Book Review: Moonbreaker by Simon R. Green

Posted August 25, 2017 by Kathy Davie in Book Reviews / 1 Comment

Book Review: Moonbreaker by Simon R. Green

I received this book for free from the library in exchange for an honest review. This does not affect my opinion of the book or the content of my review.

Moonbreaker by Simon R. Green
Genres: Urban Fantasy, Science Fiction
Published by Ace on June 6, 2017
Pages: 352
Format: Hardcover
Source: the library

Buy on Amazon
Also by this author: Tales of the Hidden World, From a Drood to a Kill, The Dark Side of the Road, Dead Man Walking, Very Important Corpses, Dr. DOA, Property of a Lady Faire, The Dark Side of the Road , The House on Widows Hill

Eleventh in the Secret Histories urban fantasy-science fiction spy series revolving around Eddie Drood, a rebellious boy with a conscience in the Drood Family.

My Take

Green does have fun poking away at secret agent stories, especially James Bond…Bond wishes he had any of these toys! The villains are more über than the Bond ones. The monsters are worse. The destructive capabilities are more outlandish. And Eddie and Molly are more self-assured — if that’s possible — than Bond.

Turns out that “anything for the family” is only really true for the super-secret agents, lol.

Using that first-person protagonist point-of-view for those peeks in at Eddie’s thoughts are both a crack-up and a downer as his life’s energies drain away.

It’s that combination of magic and sci-fi that keeps me entranced and laughing even as I hold my breath, wondering how events will fall out.

I dunno, but it seems kind of hypocritical to repress your own history but keep hold of every little thing/person in case you’ll need ‘em again. What if you don’t know what you’ve got because you’ve suppressed it? Of course, they do have Green — he did have fun with creating lots more aliens, alien worlds, and secret-secret histories of past battles — to “remember” it all for them.

It’s the good guys against the bad guys with a multitude of layers of virtues and evils in each side.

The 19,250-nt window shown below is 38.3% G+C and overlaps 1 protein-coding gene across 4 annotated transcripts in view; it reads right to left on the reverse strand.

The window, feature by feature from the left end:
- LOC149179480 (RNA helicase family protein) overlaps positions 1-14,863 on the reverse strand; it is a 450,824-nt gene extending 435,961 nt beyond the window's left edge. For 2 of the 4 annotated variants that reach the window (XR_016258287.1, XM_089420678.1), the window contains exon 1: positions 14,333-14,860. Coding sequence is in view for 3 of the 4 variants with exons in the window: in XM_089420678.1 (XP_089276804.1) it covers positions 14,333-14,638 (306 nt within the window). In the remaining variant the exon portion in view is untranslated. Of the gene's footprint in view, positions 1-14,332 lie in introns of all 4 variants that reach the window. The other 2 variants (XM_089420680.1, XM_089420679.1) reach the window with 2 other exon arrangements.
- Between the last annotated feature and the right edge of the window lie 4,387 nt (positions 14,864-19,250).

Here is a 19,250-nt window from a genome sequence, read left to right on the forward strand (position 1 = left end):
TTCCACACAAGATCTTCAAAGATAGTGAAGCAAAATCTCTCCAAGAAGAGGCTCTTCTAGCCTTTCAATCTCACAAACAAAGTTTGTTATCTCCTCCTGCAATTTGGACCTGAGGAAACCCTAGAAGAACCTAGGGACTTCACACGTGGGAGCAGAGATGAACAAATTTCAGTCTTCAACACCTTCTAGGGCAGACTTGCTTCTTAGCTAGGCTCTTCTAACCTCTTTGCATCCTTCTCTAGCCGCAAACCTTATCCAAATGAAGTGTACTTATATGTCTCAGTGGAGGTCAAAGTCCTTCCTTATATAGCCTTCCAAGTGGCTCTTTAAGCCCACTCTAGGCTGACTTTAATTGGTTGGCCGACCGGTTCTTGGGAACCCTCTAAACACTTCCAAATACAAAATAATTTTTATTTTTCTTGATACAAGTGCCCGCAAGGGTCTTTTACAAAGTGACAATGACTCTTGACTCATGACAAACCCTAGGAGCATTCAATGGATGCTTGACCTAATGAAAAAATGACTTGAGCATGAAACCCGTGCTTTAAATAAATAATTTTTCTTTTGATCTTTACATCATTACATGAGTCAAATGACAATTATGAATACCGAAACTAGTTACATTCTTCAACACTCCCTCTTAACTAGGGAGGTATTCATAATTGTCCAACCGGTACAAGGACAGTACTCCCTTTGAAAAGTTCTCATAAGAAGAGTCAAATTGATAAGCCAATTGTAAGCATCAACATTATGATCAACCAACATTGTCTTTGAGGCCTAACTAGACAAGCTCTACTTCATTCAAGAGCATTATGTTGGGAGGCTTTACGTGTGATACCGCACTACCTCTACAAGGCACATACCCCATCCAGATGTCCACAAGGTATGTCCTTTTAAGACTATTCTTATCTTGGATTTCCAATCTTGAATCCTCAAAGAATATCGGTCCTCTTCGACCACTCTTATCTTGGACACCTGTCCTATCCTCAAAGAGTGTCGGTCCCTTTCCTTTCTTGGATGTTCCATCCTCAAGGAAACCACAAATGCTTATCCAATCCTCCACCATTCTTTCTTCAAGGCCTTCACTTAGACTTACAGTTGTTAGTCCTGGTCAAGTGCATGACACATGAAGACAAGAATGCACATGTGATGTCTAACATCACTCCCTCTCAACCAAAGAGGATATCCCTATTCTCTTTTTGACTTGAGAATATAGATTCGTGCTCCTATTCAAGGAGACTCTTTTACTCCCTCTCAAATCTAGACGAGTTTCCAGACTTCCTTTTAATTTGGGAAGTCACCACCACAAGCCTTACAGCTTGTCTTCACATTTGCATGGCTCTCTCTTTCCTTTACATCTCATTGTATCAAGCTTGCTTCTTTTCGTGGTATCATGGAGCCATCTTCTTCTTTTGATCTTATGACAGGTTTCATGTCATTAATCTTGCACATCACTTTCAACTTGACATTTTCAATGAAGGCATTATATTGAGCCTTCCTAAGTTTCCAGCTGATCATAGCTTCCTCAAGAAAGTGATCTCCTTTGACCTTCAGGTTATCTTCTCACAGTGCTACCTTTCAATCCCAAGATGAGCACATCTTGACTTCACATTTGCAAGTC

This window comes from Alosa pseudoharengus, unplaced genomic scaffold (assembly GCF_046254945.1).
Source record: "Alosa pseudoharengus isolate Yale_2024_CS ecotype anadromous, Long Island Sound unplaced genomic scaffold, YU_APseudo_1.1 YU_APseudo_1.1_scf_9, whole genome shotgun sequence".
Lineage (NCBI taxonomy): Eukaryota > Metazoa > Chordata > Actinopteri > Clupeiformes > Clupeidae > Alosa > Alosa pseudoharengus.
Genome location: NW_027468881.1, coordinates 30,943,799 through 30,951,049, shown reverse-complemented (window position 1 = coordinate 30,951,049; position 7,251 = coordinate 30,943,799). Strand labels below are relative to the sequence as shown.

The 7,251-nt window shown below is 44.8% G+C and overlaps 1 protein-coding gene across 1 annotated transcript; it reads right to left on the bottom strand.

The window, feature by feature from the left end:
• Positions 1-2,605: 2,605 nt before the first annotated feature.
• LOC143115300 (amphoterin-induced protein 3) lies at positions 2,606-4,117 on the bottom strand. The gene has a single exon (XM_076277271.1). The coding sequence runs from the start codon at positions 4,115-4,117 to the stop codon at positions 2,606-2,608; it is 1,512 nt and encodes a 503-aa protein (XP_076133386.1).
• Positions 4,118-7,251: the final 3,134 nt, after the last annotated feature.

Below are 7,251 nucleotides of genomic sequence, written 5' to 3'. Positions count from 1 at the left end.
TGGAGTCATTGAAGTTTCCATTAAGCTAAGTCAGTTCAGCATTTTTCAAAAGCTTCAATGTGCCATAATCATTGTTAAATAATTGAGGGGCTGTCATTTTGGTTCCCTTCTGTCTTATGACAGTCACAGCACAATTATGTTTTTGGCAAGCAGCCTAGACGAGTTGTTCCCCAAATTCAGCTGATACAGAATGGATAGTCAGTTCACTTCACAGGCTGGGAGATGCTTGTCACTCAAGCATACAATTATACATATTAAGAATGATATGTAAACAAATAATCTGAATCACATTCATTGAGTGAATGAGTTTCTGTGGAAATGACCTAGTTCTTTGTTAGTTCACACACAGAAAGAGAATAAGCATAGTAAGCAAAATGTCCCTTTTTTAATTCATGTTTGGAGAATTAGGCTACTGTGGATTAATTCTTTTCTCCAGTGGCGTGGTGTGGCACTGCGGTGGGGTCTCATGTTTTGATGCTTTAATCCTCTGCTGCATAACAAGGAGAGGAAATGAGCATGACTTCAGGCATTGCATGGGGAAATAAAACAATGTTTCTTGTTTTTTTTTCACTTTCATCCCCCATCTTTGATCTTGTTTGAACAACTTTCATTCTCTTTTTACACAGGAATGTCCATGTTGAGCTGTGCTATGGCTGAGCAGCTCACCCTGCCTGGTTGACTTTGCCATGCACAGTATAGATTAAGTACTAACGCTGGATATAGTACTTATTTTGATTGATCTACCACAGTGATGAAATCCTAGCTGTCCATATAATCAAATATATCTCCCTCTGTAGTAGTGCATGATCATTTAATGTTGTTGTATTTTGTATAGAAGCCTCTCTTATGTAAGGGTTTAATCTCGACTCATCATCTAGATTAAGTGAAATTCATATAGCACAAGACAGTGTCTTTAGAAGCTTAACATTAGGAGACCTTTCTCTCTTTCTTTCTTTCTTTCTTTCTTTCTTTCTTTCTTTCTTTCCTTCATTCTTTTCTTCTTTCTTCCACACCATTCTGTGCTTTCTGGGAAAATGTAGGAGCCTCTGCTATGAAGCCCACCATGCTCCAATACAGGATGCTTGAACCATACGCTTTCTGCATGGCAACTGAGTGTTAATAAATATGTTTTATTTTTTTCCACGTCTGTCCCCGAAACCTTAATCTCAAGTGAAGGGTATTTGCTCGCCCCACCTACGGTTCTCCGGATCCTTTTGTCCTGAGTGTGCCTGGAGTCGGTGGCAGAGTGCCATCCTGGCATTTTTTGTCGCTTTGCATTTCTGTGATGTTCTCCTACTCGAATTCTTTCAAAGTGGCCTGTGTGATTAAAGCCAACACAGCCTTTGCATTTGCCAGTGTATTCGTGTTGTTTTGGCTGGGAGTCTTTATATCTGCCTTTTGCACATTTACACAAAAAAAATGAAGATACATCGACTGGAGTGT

The Demon and Angelic Droods battle in Moonbreaker does raise an interesting question. One that I suspect Green is holding for Night Fall, which is intended to be the last in the series.

The Story

Eddie’s dying, and he’s determined to take his killer down with him.

With Molly Metcalfe at his side, they’ll battle a secret army, search for a forgotten weapon, and face off against two terrible Drood secrets, as they bounce from one dimension and planet to another.

The Characters

Edwin “Eddie” Drood, a.k.a., Shaman Bond, is a secret agent and part of the Drood family. Charles and Emily are Eddie’s parents. Molly Metcalf, the witch of the wild woods and a former supernatural terrorist, is his girlfriend and former enemy, untrusted by the family. Isabella and Louisa are Molly’s even more terrifying sisters.

The Droods are…
…a centuries-old family whose business it is to stand between Humanity and all unnatural forces that threaten it. Capability Maggie is the current Matriarch. Cedric is the Serjeant-at-Arms. Peter is the very absolute last of the very-secret agents. Uncle Jack had been the Armourer, now it’s in the hands of Maxwell and Victoria. William is the Librarian; Ammonia Vom Acht is the world’s most incredible telepath and William’s wife. Yorith is the Assistant Librarian who takes care of William. Dr. Indira Drood is one of their medics. Mark is a messenger for the Matriarch.

The Drood family Armoury has a huge collection of toys, including Alpha Red Alpha, a dimensional engine; the Lion’s Jaws, which are a last-resort storage facility; and, the Immaculate Key that opens a prison. The Diary Room contains personal diaries written since the beginning of the Droods.